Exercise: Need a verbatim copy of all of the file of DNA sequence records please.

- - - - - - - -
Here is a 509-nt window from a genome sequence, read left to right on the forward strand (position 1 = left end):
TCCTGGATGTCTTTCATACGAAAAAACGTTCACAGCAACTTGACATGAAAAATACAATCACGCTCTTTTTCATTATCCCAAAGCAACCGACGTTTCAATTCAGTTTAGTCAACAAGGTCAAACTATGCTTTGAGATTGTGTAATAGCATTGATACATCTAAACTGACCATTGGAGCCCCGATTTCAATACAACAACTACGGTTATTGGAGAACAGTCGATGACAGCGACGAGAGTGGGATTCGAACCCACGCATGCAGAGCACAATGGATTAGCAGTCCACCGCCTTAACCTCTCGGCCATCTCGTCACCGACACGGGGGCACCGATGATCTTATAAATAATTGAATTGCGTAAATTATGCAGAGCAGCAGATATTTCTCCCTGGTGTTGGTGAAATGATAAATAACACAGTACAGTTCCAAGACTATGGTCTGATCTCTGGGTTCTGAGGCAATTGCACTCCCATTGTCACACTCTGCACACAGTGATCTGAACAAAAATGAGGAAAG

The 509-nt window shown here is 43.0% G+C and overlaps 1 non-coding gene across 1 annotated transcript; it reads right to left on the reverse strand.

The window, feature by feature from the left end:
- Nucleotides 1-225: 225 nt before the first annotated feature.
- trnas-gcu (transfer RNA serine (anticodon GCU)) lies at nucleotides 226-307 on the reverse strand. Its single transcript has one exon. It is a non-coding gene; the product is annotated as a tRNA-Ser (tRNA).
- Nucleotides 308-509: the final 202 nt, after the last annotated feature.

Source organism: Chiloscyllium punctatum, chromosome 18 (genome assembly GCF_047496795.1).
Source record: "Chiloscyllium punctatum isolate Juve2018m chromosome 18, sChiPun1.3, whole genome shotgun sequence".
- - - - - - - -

Here is a 509-nt window from a genome sequence, read left to right on the forward strand (position 1 = left end):
TCCTGGATGTCTTTCATACGAAAAAACGTTCACAGCAACTTGACATGAAAAATACAATCACGCTCTTTTTCATTATCCCAAAGCAACCGACGTTTCAATTCAGTTTAGTCAACAAGGTCAAACTATGCTTTGAGATTGTGTAATAGCATTGATACATCTAAACTGACCATTGGAGCCCCGATTTCAATACAACAACTACGGTTATTGGAGAACAGTCGATGACAGCGACGAGAGTGGGATTCGAACCCACGCATGCAGAGCACAATGGATTAGCAGTCCACCGCCTTAACCTCTCGGCCATCTCGTCACCGACACGGGGGCACCGATGATCTTATAAATAATTGAATTGCGTAAATTATGCAGAGCAGCAGATATTTCTCCCTGGTGTTGGTGAAATGATAAATAACACAGTACAGTTCCAAGACTATGGTCTGATCTCTGGGTTCTGAGGCAATTGCACTCCCATTGTCACACTCTGCACACAGTGATCTGAACAAAAATGAGGAAAG

The 509-nt window shown here is 43.0% G+C and overlaps 1 non-coding gene across 1 annotated transcript; it reads right to left on the reverse strand.

The window, feature by feature from the left end:
- Nucleotides 1-225: 225 nt before the first annotated feature.
- trnas-gcu (transfer RNA serine (anticodon GCU)) lies at nucleotides 226-307 on the reverse strand. Its single transcript has one exon. It is a non-coding gene; the product is annotated as a tRNA-Ser (tRNA).
- Nucleotides 308-509: the final 202 nt, after the last annotated feature.

Source organism: Chiloscyllium punctatum, chromosome 18 (genome assembly GCF_047496795.1).
Source record: "Chiloscyllium punctatum isolate Juve2018m chromosome 18, sChiPun1.3, whole genome shotgun sequence".